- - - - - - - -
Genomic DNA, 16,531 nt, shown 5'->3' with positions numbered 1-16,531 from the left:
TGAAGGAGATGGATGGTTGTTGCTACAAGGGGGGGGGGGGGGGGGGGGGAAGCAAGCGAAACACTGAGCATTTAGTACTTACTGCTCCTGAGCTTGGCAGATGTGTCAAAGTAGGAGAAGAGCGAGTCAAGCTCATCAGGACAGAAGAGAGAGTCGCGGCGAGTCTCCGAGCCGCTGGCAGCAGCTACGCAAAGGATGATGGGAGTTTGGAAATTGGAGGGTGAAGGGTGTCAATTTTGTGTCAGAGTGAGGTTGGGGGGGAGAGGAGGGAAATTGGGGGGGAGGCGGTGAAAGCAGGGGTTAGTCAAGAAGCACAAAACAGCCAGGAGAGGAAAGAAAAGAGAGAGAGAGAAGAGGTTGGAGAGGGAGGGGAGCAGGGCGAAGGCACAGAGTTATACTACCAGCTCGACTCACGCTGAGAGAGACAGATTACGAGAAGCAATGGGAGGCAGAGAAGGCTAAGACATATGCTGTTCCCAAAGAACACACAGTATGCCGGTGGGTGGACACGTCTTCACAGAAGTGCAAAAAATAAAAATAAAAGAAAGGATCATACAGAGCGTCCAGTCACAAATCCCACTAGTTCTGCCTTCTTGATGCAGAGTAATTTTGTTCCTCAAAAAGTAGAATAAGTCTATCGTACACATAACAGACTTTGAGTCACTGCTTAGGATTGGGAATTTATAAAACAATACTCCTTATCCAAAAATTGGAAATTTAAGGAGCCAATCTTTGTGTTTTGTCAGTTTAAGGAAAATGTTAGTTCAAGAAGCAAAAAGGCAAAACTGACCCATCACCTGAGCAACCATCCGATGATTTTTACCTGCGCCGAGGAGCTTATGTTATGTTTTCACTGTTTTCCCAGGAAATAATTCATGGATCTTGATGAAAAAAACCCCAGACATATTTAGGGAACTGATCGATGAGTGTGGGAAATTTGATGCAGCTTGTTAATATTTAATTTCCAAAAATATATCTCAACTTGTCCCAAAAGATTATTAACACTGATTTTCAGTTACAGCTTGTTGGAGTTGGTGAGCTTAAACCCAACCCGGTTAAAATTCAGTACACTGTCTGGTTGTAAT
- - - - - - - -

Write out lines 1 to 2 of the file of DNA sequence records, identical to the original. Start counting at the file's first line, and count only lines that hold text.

Genomic DNA, 16,531 nt, shown 5'->3' with positions numbered 1-16,531 from the left:
TGAAGGAGATGGATGGTTGTTGCTACAAGGGGGGGGGGGGGGGGGGGGGAAGCAAGCGAAACACTGAGCATTTAGTACTTACTGCTCCTGAGCTTGGCAGATGTGTCAAAGTAGGAGAAGAGCGAGTCAAGCTCATCAGGACAGAAGAGAGAGTCGCGGCGAGTCTCCGAGCCGCTGGCAGCAGCTACGCAAAGGATGATGGGAGTTTGGAAATTGGAGGGTGAAGGGTGTCAATTTTGTGTCAGAGTGAGGTTGGGGGGGAGAGGAGGGAAATTGGGGGGGAGGCGGTGAAAGCAGGGGTTAGTCAAGAAGCACAAAACAGCCAGGAGAGGAAAGAAAAGAGAGAGAGAGAAGAGGTTGGAGAGGGAGGGGAGCAGGGCGAAGGCACAGAGTTATACTACCAGCTCGACTCACGCTGAGAGAGACAGATTACGAGAAGCAATGGGAGGCAGAGAAGGCTAAGACATATGCTGTTCCCAAAGAACACACAGTATGCCGGTGGGTGGACACGTCTTCACAGAAGTGCAAAAAATAAAAATAAAAGAAAGGATCATACAGAGCGTCCAGTCACAAATCCCACTAGTTCTGCCTTCTTGATGCAGAGTAATTTTGTTCCTCAAAAAGTAGAATAAGTCTATCGTACACATAACAGACTTTGAGTCACTGCTTAGGATTGGGAATTTATAAAACAATACTCCTTATCCAAAAATTGGAAATTTAAGGAGCCAATCTTTGTGTTTTGTCAGTTTAAGGAAAATGTTAGTTCAAGAAGCAAAAAGGCAAAACTGACCCATCACCTGAGCAACCATCCGATGATTTTTACCTGCGCCGAGGAGCTTATGTTATGTTTTCACTGTTTTCCCAGGAAATAATTCATGGATCTTGATGAAAAAAACCCCAGACATATTTAGGGAACTGATCGATGAGTGTGGGAAATTTGATGCAGCTTGTTAATATTTAATTTCCAAAAATATATCTCAACTTGTCCCAAAAGATTATTAACACTGATTTTCAGTTACAGCTTGTTGGAGTTGGTGAGCTTAAACCCAACCCGGTTAAAATTCAGTACACTGTCTGGTTGTAAT